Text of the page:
The regions are committed to Food Sovereignty

The IV “Zero Hunger” Summit was not the first time that ORU Fogar debated whether the ideal concept was Food Security or Food Sovereignty. At the Turin Local Economic Development Forum in 2015 there was already a great debate on the subject. Should the ORU Food Safety Côre Group change its name? On that occasion the name “Security” was kept. In 2020, with a very important Latin American presence, the group was renamed the Côre Group of Food Sovereignty. Never as in this Temuco Summit (Chile), however, the commitment in favor of sovereignty had been so clear.

Food Security, it was said, points to the availability and sufficiency of food, regardless of its origin. This means that they can end up buying the products from distant destinations, with the perverse effect that the countries become indebted and end up being dependent. Thus, they opted for a situation where food is not only available, but also strengthens the local economy, generates income for native farmers and contributes to maintaining the biodiversity of the place.

In the space dedicated to this topic, a European, an African and an American participated. The general secretary of ORU Fogar, Carles Llorens, European, presented the conceptual framework of the debate. He explained that the concept of "food security" arose from the 1974 World Food Conference when, after the 1973 oil crisis, there were fears of product shortages. There is talk of sovereignty from 1996 when some perverse effects of globalization are seen. Llorens pointed out how positive it is that a global food market allows Europe to buy tomatoes from Morocco, the North to buy bananas from Ecuador, as well as coffee and cocoa from so many countries in Africa or America. "This does not mean that we must preserve important spheres of sovereignty, because we cannot entrust our sustenance to an international trade that is increasingly vulnerable to any eventuality." Thus, he was in favor of local consumption, of KM0, of protecting designations of origin or proposals such as those of Slow Food.

The president of the Association of Departments of Senegal, Adama Diouf, pointed out that in Africa there are sufficient resources for the continent to be self-sufficient: quality agricultural land, water and a remarkable agricultural culture. He pointed out that Africa needs to improve the mechanization of its agriculture, while developing a powerful agri-food industry. "The challenge," he explained, "is to produce enough quantity and quality to feed us." Diouf explained that, by law, today, in Senegal, the land is considered a "national property", which is intended to stop the speculation of agricultural land that was taking place in Africa.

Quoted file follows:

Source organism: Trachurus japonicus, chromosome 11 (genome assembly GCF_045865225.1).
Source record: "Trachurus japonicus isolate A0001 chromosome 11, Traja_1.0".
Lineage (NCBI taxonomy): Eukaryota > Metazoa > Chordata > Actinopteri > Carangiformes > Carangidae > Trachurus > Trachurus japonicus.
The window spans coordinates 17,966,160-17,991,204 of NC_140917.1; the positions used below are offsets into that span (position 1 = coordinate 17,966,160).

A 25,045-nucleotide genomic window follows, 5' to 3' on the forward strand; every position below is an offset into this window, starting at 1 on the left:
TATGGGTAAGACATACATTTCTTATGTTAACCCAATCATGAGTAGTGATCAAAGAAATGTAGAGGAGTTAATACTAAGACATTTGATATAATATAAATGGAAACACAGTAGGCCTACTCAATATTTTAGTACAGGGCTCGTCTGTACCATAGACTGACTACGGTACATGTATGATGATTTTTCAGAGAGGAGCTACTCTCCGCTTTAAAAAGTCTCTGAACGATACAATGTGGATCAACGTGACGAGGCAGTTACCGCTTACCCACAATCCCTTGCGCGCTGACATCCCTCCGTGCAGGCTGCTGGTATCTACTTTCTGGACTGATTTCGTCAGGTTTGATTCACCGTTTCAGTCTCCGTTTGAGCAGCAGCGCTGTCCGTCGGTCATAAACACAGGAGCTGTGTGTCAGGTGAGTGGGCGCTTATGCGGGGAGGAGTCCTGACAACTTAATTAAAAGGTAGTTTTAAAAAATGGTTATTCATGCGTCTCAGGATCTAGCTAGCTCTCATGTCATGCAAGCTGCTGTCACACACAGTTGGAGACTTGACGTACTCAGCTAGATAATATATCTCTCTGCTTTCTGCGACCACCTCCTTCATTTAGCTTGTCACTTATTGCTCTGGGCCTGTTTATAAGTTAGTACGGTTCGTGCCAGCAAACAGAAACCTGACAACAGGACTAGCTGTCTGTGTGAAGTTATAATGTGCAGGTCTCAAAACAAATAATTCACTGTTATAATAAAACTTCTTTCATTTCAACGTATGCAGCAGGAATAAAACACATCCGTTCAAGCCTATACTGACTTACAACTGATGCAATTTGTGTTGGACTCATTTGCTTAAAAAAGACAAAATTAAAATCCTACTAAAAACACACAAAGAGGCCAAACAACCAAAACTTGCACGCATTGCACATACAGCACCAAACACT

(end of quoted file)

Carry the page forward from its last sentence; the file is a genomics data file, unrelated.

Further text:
Jesus Quispe, a Peruvian expert on Andean Food Security, explained that the priority of all levels of government in Peru is to have well-nourished children. “This -he said- is the agenda of the national, regional and local governments”. For those who were managers of the Andes Regional Association, in their territories, the quality of food depends on having native products. "Our food sovereignty -he affirmed- goes through our territorial food security". Thus, he was in favor of basing the nutrition of the Andean inhabitants on the rich food diversity of their lands.

An interesting counterpoint to this debate was the intervention of Ignasi Rodríguez, head of foreign relations, Regional Ministry of Climate Action, Food and Rural Agenda, of the Government of Catalonia. He stated that, in territories such as the European ones, today, it was a chimera to aspire to "food sovereignty". “Our markets -he affirmed- are supplied with food from different latitudes. We do not aspire to be self-sufficient, but to significantly increase the area of cultivated land, which in recent decades has significantly decreased. The Catalan representative, at this point, defended the goodness of products with designation of origin and the guarantee offered by these certificates, approved by the European Union and recognized by all European consumers.

Very diverse were the interventions that defended products with denomination of origin, organic agriculture or the need to bring fields, markets and homes closer together. Víctor Serrano, director of the IMIDA Institute, from the government of Murcia, Spain, explained, for example, that in his region there are 8 denominations of origin (with national regulations), 4 protected geographical indications (with regional regulations) and another traditional with an specialty European  guarantee. They work also with other quality labels which, as in the case of Organic Farming, allow products to be differentiated by the techniques used in their production. He also mentioned the initiatives to recover traditional varieties which, in recent years, have disappeared from the commercial circuits. Among all these interventions, the one by Roberto Carcangiu, chef and president of the Professional Association of Italian Chefs, was especially significant. Defender of common sense in the kitchen and author of several books on Italian regional cuisine, he was in favor of local cuisine.

Photo album of the IV Summit here


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